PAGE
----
One of them, Rep. Lisa Brown, D-West Bloomfield, actually used the word "vagina" in a sentence on the House floor. She spoke for a few minutes about her own Jewish faith and how it understands the legitimacy of medically necessary abortions. She ended by saying, "Finally, Mr. Speaker,
I'm flattered that you're all so interested in my vagina, but 'no' means 'no.'"
Oh. My. God. That word. That nasty, wasty word:
Yesterday's Detroit News reported (with a straight face--at least in public):noun, plural va·gi·nas, va·gi·nae [-nee] . 1. Anatomy, Zoology .
Brown's comment prompted a rebuke Thursday by House Republicans, who wouldn't allow her to voice her opinion on a school employee retirement bill.
"What she said was offensive," said Rep. Mike Callton, R-Nashville. "It was so offensive, I don't even want to say it in front of women. I would not say that in mixed company."Lisa Brown responded: “If I can’t say the word vagina, why are we legislating vaginas?”
On that same day, Wednesday, Barb Byrum, D-Onondaga, wickedly suggested that if the gentlemen of the Republican persuasion want to dictate how a woman uses her body by putting up a draconian bill limiting existing abortion laws, she would introduce an amendment to the bill requiring that all men seeking vasectomies in Michigan provide proof that the procedure was necessary due to a medical emergency or that the man's life was in danger.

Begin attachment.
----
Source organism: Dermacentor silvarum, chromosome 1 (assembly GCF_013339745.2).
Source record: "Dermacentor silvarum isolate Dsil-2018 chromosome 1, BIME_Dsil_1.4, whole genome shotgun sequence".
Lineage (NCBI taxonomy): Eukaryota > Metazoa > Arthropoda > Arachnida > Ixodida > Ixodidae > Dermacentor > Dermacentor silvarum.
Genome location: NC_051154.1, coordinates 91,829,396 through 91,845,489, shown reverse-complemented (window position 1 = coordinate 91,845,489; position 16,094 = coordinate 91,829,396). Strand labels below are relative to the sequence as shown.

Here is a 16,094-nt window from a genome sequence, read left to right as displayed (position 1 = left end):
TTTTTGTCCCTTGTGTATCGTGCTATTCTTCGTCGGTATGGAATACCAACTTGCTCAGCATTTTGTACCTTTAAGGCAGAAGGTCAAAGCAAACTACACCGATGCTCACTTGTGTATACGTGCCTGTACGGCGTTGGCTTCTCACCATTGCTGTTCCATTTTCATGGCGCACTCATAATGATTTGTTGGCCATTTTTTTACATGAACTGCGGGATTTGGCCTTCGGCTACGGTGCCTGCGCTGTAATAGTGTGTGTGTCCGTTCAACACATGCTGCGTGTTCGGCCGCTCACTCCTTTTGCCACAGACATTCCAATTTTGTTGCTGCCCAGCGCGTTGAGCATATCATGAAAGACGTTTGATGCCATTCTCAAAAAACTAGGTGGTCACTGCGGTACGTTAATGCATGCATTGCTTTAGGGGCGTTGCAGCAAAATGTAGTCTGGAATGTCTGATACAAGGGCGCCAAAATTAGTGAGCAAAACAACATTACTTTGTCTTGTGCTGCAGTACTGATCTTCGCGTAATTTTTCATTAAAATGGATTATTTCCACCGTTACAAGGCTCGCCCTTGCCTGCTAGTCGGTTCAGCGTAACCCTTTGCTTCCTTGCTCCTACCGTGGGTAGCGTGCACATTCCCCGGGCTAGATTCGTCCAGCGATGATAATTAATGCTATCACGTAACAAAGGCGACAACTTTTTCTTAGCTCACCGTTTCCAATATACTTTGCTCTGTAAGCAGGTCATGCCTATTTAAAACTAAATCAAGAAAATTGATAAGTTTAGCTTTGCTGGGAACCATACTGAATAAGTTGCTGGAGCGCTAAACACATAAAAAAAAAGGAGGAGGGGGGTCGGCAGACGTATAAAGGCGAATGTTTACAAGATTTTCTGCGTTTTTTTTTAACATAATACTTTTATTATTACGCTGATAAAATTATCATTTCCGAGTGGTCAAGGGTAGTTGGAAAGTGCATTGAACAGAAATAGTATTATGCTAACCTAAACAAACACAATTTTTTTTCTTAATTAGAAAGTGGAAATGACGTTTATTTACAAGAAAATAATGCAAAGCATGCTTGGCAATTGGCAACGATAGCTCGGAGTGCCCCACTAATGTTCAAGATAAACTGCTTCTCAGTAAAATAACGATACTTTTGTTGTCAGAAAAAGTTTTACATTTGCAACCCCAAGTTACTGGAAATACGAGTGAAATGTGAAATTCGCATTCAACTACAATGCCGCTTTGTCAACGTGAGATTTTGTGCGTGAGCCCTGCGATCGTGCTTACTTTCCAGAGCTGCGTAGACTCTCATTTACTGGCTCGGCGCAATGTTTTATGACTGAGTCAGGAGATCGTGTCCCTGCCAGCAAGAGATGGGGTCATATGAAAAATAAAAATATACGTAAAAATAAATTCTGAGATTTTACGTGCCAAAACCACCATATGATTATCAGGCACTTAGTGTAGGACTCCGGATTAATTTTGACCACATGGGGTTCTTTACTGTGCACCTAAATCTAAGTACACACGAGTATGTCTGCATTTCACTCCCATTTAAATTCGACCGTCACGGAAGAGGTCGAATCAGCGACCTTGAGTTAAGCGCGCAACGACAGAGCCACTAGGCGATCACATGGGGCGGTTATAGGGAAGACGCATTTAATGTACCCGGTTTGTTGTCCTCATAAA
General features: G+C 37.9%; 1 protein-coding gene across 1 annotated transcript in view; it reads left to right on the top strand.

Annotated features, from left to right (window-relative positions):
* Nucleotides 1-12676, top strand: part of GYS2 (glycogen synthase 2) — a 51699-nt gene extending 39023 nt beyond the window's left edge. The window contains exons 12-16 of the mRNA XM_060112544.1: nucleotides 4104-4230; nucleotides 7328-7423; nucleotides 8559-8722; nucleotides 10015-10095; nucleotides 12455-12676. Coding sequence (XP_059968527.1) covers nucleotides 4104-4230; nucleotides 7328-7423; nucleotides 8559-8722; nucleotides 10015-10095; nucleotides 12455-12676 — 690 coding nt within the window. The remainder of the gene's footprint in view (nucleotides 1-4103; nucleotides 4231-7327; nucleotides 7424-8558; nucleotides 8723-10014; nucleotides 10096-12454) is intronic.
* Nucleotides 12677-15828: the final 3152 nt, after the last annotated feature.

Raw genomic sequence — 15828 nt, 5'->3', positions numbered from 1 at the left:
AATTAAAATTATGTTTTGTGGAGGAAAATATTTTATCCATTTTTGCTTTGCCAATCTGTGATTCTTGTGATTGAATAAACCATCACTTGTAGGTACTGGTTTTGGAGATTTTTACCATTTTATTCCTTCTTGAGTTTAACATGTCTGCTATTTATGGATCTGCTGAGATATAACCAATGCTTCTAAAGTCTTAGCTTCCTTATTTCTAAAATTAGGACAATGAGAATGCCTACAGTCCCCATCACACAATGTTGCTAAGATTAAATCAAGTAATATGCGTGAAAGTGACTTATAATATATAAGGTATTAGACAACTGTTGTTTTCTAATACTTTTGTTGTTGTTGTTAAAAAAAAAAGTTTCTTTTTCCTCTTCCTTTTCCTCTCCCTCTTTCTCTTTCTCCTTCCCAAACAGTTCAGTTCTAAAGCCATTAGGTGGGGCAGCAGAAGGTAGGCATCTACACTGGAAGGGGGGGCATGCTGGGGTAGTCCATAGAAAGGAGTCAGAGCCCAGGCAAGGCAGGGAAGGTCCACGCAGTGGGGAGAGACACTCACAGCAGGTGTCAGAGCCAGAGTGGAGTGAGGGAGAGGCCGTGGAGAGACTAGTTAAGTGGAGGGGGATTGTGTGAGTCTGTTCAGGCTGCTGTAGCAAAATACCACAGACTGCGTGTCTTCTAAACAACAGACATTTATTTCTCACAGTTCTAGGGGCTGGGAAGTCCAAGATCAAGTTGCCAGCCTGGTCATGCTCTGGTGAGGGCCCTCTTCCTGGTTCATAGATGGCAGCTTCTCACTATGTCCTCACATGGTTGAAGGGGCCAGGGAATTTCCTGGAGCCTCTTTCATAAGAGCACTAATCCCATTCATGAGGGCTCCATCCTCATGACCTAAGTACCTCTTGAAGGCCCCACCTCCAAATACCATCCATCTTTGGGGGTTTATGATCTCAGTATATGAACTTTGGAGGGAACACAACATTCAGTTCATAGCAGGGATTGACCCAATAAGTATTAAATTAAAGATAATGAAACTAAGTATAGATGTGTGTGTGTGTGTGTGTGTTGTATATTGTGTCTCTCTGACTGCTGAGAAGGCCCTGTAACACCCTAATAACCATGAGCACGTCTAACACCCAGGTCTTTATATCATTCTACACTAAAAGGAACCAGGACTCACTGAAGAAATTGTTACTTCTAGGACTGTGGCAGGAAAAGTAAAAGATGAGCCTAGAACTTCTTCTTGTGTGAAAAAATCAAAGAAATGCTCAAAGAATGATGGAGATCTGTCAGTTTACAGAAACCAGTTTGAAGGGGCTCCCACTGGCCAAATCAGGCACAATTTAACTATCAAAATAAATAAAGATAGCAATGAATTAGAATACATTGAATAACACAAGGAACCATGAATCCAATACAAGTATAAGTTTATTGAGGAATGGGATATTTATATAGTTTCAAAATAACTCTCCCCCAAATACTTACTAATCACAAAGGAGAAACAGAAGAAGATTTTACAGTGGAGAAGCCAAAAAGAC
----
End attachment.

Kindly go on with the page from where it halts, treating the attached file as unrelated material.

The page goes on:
"If we truly want to make sure children are born, we would regulate vasectomies," Byrum told reporters Thursday.
(The law passed, anyway, 70-39 with a Republican majority--minus the proposed 20-week abortion ban, which will be taken up at a later date. It passed in spite of over 10,000 protest signatures, which were apparently invisible to the Republicans and thus weren't recognized. It goes to the Republican majority senate in September. Some are calling this anti-abortion bill "the nation's worst." The specifics are here. You be the judge.)
Yesterday was the last day the legislature was in session before summer recess. Numerous bills were discussed before voting, it being the last day and all, but neither Brown nor Byrum were allowed to speak on the floor. These two elected representatives of the people (I repeat) were not allowed to voice their opinions on the House floor because of a few legitimate words spoken in legitimate discussion the day before:
Ari Adler, spokesman for House Speaker Jase Bolger (R), said the women “will not be recognized to speak on the House floor today after being gaveled down for their comments and actions yesterday that failed to maintain the decorum of the House of Representatives.”